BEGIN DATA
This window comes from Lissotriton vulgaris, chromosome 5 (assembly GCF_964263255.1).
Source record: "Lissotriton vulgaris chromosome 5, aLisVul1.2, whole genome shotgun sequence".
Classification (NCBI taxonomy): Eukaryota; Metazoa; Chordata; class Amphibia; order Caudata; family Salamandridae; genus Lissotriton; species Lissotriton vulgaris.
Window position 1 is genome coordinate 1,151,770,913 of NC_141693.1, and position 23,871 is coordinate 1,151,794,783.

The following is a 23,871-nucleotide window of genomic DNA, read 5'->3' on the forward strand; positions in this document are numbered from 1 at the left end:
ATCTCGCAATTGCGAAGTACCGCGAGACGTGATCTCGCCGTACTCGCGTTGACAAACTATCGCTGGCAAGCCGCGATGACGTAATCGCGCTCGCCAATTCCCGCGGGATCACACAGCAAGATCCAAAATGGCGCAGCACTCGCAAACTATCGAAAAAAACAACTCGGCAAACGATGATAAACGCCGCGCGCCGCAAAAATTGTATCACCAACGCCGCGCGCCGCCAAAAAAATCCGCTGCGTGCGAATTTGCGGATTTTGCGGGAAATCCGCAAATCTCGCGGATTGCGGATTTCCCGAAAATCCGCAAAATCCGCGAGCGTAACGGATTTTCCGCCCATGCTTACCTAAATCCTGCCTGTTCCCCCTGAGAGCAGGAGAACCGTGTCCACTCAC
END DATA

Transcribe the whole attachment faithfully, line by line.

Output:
This window comes from Lissotriton vulgaris, chromosome 5 (assembly GCF_964263255.1).
Source record: "Lissotriton vulgaris chromosome 5, aLisVul1.2, whole genome shotgun sequence".
Classification (NCBI taxonomy): Eukaryota; Metazoa; Chordata; class Amphibia; order Caudata; family Salamandridae; genus Lissotriton; species Lissotriton vulgaris.
Window position 1 is genome coordinate 1,151,770,913 of NC_141693.1, and position 23,871 is coordinate 1,151,794,783.

The following is a 23,871-nucleotide window of genomic DNA, read 5'->3' on the forward strand; positions in this document are numbered from 1 at the left end:
ATCTCGCAATTGCGAAGTACCGCGAGACGTGATCTCGCCGTACTCGCGTTGACAAACTATCGCTGGCAAGCCGCGATGACGTAATCGCGCTCGCCAATTCCCGCGGGATCACACAGCAAGATCCAAAATGGCGCAGCACTCGCAAACTATCGAAAAAAACAACTCGGCAAACGATGATAAACGCCGCGCGCCGCAAAAATTGTATCACCAACGCCGCGCGCCGCCAAAAAAATCCGCTGCGTGCGAATTTGCGGATTTTGCGGGAAATCCGCAAATCTCGCGGATTGCGGATTTCCCGAAAATCCGCAAAATCCGCGAGCGTAACGGATTTTCCGCCCATGCTTACCTAAATCCTGCCTGTTCCCCCTGAGAGCAGGAGAACCGTGTCCACTCAC